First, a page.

1. Try a laughing exercise
Again, just the physical act of laughing can work to decrease stress, says Greene. She mentions there are several exercises to induce laughter, the most simple of which involves making laughing sounds (aka laughing out loud). Dr. Friedman adds that even pretending to laugh is worth an attempt. If laughing isn’t accessible to you in a particular moment, Dr. Friedman mentions that smiling can curb stress, too. “Smiling releases tiny molecules called neuropeptides that help fight off stress, [and in turn], other feel-good neurotransmitters like dopamine, serotonin, and endorphins come into play,” he says.
2. Join a laughter yoga class
Joining a laughter yoga class isn’t just a way of inducing laughter on a whim, it’s also a wonderful way to laugh alongside others, which in itself, offers positive health effects. “Research shows laughing with others releases endorphins,” says Dr. Friedman, adding, “the calming effects of laughter in social interactions constitute a key mechanism for promoting intra-group affiliation, a sense of purpose, and bonding.” What’s more, according to Greene: “When you see other people laughing, hear other people laughing, and engage in playful behaviors with each other while laughing, the laugh becomes genuine and contagious.”
3. Make laughter a part of your morning routine
In modern life, many of us often reach for our phones the moment we wake up, whether to check our emails and messages or read the news. “Nix doing those things upon rising,” says Dr. Friedman. He recommends turning your attention to things that will fill you with joy rather than doom and gloom. Think: sending funny memes to your friends. “If you read the newspaper first thing in the morning,” he says, “start with the daily comics instead of the first-page headlines—which are never funny.”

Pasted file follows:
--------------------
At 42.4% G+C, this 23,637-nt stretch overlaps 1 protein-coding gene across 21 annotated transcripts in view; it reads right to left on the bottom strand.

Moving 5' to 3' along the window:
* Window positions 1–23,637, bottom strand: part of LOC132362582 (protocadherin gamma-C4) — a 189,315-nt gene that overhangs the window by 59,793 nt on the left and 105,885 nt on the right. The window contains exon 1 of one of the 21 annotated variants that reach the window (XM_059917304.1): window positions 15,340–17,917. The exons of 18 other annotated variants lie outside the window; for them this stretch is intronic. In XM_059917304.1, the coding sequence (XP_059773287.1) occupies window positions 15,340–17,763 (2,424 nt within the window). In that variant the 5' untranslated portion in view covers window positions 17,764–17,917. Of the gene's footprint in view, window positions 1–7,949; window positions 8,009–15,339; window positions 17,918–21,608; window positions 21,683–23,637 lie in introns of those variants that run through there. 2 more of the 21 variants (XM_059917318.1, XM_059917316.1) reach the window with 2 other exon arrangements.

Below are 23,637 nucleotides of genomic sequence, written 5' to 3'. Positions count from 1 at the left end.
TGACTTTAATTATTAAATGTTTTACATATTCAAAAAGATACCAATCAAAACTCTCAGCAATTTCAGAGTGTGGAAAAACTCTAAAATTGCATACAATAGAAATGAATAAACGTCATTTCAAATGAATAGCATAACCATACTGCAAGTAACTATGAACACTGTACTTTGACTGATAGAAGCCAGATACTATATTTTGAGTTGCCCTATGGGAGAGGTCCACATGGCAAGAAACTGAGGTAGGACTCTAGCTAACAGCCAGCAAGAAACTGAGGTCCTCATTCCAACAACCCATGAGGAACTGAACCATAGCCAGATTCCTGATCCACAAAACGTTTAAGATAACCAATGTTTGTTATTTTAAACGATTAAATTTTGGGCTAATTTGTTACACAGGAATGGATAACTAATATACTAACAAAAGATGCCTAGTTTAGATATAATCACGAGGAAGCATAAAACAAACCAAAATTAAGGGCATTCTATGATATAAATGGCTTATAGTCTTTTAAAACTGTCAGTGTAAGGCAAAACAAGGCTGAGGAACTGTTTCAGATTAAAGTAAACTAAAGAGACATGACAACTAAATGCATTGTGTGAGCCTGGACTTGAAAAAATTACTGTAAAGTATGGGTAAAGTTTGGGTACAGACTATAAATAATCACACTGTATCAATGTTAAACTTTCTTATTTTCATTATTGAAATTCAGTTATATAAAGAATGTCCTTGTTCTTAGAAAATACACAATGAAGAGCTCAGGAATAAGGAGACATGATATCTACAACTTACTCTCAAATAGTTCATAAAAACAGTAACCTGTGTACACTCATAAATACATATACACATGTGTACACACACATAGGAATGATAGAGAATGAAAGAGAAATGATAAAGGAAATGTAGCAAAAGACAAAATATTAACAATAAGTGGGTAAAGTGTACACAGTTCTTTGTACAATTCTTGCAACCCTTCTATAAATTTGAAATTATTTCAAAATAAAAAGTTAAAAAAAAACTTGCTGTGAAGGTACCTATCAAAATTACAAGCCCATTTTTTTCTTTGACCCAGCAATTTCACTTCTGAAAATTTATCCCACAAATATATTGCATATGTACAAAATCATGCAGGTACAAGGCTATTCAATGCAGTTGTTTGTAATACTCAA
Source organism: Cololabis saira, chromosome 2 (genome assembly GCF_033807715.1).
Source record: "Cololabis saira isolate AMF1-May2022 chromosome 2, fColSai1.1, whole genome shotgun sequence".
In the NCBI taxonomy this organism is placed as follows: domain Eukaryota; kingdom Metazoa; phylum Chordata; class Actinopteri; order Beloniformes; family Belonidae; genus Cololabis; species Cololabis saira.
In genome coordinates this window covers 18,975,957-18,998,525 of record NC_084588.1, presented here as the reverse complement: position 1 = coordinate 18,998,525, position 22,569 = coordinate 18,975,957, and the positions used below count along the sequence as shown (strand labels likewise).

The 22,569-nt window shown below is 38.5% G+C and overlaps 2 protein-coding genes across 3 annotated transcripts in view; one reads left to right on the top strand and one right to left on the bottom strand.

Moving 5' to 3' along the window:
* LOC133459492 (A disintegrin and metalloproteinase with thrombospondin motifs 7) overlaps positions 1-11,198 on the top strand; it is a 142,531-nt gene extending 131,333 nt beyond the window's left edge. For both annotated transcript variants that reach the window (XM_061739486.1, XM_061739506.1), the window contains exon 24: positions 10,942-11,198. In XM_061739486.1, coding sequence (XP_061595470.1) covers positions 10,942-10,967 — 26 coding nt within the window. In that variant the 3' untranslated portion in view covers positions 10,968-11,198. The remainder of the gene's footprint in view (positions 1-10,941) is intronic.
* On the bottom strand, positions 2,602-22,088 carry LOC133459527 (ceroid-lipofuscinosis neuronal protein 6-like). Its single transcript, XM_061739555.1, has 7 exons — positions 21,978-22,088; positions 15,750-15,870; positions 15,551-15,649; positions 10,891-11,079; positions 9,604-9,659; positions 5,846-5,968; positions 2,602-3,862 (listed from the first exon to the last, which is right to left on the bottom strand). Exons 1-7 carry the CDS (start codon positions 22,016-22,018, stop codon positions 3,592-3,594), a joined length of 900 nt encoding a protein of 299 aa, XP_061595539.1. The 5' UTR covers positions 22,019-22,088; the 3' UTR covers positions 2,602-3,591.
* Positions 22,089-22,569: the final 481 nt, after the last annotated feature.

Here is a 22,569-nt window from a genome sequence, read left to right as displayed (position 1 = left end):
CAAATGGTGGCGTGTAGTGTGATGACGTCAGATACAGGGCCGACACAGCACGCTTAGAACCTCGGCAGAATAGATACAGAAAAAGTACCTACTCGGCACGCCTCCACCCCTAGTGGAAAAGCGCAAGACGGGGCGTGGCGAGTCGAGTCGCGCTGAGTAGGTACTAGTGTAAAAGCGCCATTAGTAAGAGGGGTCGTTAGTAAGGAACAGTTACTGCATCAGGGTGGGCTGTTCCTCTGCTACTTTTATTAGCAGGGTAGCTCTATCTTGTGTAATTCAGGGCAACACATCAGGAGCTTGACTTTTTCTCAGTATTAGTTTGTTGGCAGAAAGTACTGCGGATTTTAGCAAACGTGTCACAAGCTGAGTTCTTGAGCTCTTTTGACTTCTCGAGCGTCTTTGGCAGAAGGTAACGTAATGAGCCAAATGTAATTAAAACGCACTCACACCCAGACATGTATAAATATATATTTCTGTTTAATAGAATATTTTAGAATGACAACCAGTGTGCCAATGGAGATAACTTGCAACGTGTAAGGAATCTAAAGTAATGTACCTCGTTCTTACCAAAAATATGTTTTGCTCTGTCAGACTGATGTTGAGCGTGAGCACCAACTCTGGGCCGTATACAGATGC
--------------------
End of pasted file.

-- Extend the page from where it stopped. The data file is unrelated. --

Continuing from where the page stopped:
4. Read or watch humorous content
If you want to inject more humor into your days, consider reading a book or watching a movie or TV show that will make you laugh. In addition to eliciting a chuckle or a belly-deep laugh, “functional magnetic resonance imaging (MRI) scans have studied the cerebral response to humor,” says Dr. Friedman, “[and] researchers have found that reading a funny book or watching a comedy stimulates the frontal lobe, the region of the brain responsible for much of our complex social and emotional behavior.”
5. Hang out with kids
Kids can be a source of joy for those who love them, and they can also bring on the laughs, according to Dr. Friedman. “If you have any young children, nieces or nephews, grandkids, or even friends with kids, hang out with them more often,” he says. “Unlike most adults, children haven’t forgotten how to laugh. They will giggle and crack up at just about anything. Laughter is contagious and soon you’ll be joining in on the snorts and laughs.”
6. Play fun(ny) games with family and friends
As mentioned, laughter is often enjoyed in the company of others, so why not share the giggles and guffaws with your family and friends? Dr. Friedman suggests indulging in a competitive party-style board game. “Charades always offers some great entertainment, but my favorite game that I guarantee will get you laughing out loud is called Speak Out,” he says.